Why All the Tears?
WHEN was the last time you had a good cry? Was it from happiness or from grief? Over a personal triumph or a crushing failure? Out of relief or out of frustration? The birth of a child or the death of a spouse, a fond memory or a painful recollection, welcoming a cherished friend or bidding one good-bye? Opposite situations, different feelings, yet often expressed in the very same way—with tears.
Just why do we cry in response to intense emotion? Does it accomplish anything? Or could we do without tears?
Why Do We Cry?
No one is quite sure. Humans and animals produce two kinds of tears: Basal, or continuous, tears moisten the eye, and reflex tears spring into action when the eye is irritated by some foreign object. But it is the shedding of emotional tears, weeping, that seems to be uniquely human—and little understood.
Researcher William Frey suggests that emotional crying actually relieves the body of harmful and excess substances, much as do kidneys, colon, lungs, and pores. His book Crying—The Mystery of Tears describes his study that compared tears caused by an irritant (an onion) with tears caused by emotions (from watching sad movies). The emotional tears contained higher concentrations of protein—about 24 percent greater. The reason is not yet clear, but evidently the body produces a kind of tear in response to emotion that is different from the kind in response to irritation.
“I am weeping as a woman. My eye, my eye is running down with waters,” wrote the prophet Jeremiah. (Lamentations 1:16) Do women truly weep more than men? Statistically they do—about four times as often (5.3 times a month versus 1.4 for men). According to Frey, in infancy boys and girls cry about the same amount, though it may be days or weeks from birth before a baby will shed tears of emotion. In the teenage years, however, the difference begins to develop. This might be due to social influences. But the hormone prolactin (the milk-producing stimulant) is equally present in youngsters of both genders until the teen years. Somewhere between ages 13 and 16, the level rises in females.
Prolactin is found in tears. It also builds up in the body under stress. Hence, women would be subject to even greater levels of the hormone than men when stressed. Could this be why women cry more easily and frequently than men? Dr. Frey believes that emotional crying is the body’s effort to regain chemical balance. The hormones may actually stimulate crying, and he theorizes that this is why we often feel better after we cry.
Another study, by psychotherapist Margaret Crepeau, found a link between holding back crying and a “significantly higher rate of stress-related internal disorders like ulcers and colitis.” (Seventeen, May 1990) Other researchers found evidence to the contrary. Health magazine reports that Drs. Susan Labott and Randall Martin examined frequent criers and infrequent criers. Their findings showed that stress was not lessened by weeping and that more frequent criers “were more prone to anxiety and depression.” Their conclusion is that crying is not useful when it “merely distracts us from the problem.” However, weeping can be an important part of accepting a traumatic experience, for example, the death of a loved one.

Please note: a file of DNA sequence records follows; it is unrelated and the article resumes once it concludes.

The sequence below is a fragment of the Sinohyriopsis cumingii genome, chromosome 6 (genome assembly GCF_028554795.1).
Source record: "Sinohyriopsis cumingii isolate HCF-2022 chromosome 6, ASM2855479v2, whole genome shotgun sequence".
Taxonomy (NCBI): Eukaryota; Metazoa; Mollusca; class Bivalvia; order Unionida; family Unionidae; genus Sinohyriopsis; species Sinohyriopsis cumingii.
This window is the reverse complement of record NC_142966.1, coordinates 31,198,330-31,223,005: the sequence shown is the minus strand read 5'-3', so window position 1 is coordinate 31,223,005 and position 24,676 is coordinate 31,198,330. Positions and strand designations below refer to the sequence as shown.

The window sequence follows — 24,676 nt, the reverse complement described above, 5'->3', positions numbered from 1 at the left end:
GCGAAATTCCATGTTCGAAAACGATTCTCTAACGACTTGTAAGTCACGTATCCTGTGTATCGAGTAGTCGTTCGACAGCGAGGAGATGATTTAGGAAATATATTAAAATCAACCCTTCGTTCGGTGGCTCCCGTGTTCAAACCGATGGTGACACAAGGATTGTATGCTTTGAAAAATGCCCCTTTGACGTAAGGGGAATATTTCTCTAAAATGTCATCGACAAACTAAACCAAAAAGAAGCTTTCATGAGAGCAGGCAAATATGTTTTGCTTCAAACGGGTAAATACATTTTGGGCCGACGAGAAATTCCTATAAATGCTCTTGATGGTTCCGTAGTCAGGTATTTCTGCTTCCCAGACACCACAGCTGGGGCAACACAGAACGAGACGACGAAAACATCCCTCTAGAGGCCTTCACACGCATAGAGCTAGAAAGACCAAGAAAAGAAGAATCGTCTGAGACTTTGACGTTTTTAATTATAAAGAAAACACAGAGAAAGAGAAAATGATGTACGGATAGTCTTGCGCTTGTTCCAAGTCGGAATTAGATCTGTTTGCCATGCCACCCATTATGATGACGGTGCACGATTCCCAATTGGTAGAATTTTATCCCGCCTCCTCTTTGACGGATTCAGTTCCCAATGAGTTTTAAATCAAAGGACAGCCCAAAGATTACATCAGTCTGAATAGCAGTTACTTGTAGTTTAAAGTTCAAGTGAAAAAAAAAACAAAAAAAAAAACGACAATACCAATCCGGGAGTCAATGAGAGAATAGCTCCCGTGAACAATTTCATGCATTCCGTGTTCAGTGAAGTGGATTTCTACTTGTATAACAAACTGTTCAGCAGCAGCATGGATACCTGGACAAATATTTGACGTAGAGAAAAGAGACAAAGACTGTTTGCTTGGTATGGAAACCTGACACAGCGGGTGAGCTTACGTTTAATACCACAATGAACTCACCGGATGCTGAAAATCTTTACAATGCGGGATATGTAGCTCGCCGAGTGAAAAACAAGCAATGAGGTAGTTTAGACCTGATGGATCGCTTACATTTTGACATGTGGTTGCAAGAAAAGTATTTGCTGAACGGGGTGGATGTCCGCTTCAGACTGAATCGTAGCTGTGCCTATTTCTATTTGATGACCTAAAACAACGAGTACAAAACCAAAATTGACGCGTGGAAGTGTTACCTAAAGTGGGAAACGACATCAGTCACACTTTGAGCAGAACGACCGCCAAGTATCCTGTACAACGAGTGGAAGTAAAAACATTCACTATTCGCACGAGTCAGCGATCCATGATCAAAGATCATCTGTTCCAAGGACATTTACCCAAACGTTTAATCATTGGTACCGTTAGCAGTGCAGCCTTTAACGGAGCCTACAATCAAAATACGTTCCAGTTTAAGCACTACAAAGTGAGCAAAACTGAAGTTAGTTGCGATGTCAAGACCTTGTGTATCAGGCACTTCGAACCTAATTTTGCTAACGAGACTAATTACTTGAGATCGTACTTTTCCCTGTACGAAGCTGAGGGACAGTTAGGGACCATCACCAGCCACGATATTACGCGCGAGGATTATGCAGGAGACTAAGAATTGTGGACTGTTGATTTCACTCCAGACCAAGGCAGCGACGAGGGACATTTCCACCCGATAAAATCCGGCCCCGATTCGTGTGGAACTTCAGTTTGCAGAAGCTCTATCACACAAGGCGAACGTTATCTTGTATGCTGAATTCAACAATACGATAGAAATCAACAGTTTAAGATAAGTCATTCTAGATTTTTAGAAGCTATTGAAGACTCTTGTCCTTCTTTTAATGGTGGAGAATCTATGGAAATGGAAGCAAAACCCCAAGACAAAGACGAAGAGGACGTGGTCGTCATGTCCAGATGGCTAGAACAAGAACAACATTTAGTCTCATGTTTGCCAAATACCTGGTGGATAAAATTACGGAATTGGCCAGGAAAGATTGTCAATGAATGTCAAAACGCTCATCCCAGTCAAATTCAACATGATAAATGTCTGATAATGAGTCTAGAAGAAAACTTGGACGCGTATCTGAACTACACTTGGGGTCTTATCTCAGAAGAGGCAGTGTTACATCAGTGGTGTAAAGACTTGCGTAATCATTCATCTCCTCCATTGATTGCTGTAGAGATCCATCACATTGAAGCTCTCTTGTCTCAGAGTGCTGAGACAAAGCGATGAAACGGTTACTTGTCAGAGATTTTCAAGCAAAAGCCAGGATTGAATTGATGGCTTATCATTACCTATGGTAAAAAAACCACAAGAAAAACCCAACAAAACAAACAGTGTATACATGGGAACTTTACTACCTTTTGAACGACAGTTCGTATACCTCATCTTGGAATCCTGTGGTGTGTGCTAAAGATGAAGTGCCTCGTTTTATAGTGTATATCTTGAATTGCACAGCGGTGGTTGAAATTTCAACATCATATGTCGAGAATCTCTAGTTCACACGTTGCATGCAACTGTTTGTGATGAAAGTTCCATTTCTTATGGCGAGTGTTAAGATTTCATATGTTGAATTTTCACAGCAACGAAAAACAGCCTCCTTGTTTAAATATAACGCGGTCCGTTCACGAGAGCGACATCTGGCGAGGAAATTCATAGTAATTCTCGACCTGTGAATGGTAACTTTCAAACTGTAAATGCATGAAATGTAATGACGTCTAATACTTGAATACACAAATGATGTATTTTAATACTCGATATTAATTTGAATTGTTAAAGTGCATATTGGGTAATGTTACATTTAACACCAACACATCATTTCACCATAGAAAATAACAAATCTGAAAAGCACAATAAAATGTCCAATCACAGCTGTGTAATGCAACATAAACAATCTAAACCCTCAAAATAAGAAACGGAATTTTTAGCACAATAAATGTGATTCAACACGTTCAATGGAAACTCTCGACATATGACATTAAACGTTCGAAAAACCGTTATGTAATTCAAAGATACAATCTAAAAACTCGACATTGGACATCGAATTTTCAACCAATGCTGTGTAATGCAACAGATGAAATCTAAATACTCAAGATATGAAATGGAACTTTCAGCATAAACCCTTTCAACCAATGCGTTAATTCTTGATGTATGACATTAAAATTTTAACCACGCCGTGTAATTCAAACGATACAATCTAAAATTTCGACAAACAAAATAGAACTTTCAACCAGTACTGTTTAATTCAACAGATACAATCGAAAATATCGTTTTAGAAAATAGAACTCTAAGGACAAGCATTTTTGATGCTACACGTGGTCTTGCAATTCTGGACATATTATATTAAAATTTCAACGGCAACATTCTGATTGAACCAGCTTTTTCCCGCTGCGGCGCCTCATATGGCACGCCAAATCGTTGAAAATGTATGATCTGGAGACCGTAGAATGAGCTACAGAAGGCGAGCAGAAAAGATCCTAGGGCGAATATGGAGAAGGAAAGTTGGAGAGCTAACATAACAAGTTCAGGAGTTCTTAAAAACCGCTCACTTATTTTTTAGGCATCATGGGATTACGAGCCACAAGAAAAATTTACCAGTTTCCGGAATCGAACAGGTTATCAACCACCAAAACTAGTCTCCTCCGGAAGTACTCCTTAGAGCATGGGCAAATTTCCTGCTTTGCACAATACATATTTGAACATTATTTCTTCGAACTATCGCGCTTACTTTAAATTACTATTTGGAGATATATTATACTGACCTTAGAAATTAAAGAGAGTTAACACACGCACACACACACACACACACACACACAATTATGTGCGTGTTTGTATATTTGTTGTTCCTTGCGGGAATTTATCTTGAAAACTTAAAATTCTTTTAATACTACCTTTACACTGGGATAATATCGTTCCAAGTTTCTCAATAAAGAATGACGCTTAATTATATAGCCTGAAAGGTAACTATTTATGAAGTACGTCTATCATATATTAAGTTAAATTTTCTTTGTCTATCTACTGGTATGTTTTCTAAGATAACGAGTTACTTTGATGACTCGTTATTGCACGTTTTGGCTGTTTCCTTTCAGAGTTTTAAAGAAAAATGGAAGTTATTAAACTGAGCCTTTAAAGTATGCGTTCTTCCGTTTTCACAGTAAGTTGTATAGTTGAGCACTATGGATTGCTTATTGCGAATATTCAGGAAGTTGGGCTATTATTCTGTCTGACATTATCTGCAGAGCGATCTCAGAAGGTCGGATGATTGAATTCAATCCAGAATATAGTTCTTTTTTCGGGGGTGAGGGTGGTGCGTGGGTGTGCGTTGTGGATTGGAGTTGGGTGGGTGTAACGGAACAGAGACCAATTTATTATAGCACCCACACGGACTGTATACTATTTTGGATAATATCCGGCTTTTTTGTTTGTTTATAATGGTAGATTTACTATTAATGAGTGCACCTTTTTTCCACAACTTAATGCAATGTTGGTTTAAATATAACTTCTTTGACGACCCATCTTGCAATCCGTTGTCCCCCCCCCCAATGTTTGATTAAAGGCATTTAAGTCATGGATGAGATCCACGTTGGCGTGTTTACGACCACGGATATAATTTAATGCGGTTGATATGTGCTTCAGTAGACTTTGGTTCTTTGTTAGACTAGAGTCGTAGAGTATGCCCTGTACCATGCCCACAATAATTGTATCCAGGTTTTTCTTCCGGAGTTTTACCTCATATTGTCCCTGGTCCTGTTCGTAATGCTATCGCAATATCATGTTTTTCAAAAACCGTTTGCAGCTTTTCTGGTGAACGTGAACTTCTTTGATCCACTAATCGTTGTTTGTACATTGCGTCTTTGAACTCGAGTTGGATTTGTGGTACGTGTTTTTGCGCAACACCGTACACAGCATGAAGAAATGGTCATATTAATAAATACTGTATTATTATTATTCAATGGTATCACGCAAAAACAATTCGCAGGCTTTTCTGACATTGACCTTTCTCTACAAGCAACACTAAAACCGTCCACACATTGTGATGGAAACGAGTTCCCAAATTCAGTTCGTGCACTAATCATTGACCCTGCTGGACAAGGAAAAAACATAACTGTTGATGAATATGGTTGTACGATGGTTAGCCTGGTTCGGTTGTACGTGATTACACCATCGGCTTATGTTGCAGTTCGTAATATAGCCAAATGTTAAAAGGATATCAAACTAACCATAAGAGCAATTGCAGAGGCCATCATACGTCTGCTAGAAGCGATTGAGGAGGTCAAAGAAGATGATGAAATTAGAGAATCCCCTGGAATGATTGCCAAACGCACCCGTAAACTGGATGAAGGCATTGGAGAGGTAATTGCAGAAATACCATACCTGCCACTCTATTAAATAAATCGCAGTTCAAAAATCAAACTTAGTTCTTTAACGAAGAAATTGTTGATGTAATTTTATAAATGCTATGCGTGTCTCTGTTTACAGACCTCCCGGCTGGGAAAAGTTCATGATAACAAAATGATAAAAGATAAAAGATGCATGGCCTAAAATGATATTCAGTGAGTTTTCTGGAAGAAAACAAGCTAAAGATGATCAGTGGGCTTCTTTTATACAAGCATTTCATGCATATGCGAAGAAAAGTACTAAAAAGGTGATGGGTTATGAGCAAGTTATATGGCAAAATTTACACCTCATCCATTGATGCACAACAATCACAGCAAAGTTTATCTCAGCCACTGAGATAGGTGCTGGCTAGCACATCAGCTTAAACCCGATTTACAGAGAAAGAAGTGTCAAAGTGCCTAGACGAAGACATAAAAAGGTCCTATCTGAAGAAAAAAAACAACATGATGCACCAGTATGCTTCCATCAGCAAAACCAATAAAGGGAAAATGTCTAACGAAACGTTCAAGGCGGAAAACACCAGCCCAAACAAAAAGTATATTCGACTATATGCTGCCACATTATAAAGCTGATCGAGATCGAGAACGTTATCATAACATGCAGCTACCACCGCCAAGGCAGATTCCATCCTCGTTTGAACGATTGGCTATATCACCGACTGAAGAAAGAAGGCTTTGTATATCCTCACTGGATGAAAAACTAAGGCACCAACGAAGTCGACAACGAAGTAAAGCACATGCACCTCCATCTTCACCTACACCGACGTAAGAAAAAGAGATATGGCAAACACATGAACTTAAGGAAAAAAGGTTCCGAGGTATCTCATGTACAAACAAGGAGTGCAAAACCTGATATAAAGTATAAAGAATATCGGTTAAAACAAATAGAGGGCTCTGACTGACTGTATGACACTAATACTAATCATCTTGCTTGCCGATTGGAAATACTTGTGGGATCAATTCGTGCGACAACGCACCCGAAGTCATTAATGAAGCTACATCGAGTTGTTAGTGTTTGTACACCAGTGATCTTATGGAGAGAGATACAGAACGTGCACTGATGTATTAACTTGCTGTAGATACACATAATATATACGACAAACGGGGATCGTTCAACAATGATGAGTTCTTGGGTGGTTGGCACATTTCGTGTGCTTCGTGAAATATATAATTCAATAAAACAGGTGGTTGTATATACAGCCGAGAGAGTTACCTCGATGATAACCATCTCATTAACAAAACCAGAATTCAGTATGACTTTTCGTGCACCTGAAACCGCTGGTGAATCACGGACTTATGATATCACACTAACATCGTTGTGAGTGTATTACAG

Suffice it to say, the cause and purpose of emotional tears remains elusive.
The Other Tears
We know much more about the function of continuous tears, the ones you have in your eyes right now. They do much more than water your eyes. Let’s chart the course of this marvelous fluid as it is produced, spread, and expelled through the lacrimal system.
The main tear gland is found in the depression just above the outer corner of your eye. This spongy gland, along with 60 others, creates a precision film made up of three layers—mucous, aqueous, and oil.
The inner layer, the mucous, makes a smooth surface so the lid glides across the exposed eyeball. The aqueous layer is the thickest of the three, containing many important ingredients including oxygen, vital to the cornea. Also add a dose of lysozyme and 11 other enzymes found in tears. Lysozyme is a bacteria fighter par excellence. It keeps the eye white and clear.
The finishing touches on this tear will be supplied by 30 Meibomian glands, those little yellow dots lining both lids in single file behind the lashes. The glands secrete the oil layer, so thin that it doesn’t distort your vision, yet keeps the tear film from evaporating and causing uncomfortable dry spots on the eye between blinks. In fact, some people have an inadequate supply of oil, and their tears evaporate much faster than normal.